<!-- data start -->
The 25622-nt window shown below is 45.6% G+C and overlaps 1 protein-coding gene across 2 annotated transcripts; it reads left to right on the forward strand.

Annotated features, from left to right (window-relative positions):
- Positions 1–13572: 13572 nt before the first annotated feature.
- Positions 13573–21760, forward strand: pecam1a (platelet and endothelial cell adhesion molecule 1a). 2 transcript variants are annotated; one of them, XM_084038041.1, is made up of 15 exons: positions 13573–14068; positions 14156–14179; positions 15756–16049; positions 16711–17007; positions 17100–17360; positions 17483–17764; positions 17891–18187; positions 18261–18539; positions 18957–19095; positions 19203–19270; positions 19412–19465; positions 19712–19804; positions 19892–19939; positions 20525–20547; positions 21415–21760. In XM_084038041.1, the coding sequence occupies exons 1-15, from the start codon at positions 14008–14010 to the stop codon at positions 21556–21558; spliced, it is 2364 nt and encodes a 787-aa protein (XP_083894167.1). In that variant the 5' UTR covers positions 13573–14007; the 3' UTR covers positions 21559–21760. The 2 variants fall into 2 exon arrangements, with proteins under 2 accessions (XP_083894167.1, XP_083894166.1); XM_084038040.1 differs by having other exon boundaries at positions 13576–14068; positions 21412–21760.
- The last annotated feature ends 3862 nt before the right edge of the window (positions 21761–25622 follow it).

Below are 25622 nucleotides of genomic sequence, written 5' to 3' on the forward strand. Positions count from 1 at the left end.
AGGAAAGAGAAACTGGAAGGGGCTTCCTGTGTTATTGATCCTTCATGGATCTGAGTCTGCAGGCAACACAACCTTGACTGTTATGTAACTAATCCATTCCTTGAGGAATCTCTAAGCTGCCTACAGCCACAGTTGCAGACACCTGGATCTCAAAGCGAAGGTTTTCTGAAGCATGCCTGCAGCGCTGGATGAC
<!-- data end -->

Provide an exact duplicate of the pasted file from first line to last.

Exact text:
The 25622-nt window shown below is 45.6% G+C and overlaps 1 protein-coding gene across 2 annotated transcripts; it reads left to right on the forward strand.

Annotated features, from left to right (window-relative positions):
- Positions 1–13572: 13572 nt before the first annotated feature.
- Positions 13573–21760, forward strand: pecam1a (platelet and endothelial cell adhesion molecule 1a). 2 transcript variants are annotated; one of them, XM_084038041.1, is made up of 15 exons: positions 13573–14068; positions 14156–14179; positions 15756–16049; positions 16711–17007; positions 17100–17360; positions 17483–17764; positions 17891–18187; positions 18261–18539; positions 18957–19095; positions 19203–19270; positions 19412–19465; positions 19712–19804; positions 19892–19939; positions 20525–20547; positions 21415–21760. In XM_084038041.1, the coding sequence occupies exons 1-15, from the start codon at positions 14008–14010 to the stop codon at positions 21556–21558; spliced, it is 2364 nt and encodes a 787-aa protein (XP_083894167.1). In that variant the 5' UTR covers positions 13573–14007; the 3' UTR covers positions 21559–21760. The 2 variants fall into 2 exon arrangements, with proteins under 2 accessions (XP_083894167.1, XP_083894166.1); XM_084038040.1 differs by having other exon boundaries at positions 13576–14068; positions 21412–21760.
- The last annotated feature ends 3862 nt before the right edge of the window (positions 21761–25622 follow it).

Below are 25622 nucleotides of genomic sequence, written 5' to 3' on the forward strand. Positions count from 1 at the left end.
AGGAAAGAGAAACTGGAAGGGGCTTCCTGTGTTATTGATCCTTCATGGATCTGAGTCTGCAGGCAACACAACCTTGACTGTTATGTAACTAATCCATTCCTTGAGGAATCTCTAAGCTGCCTACAGCCACAGTTGCAGACACCTGGATCTCAAAGCGAAGGTTTTCTGAAGCATGCCTGCAGCGCTGGATGAC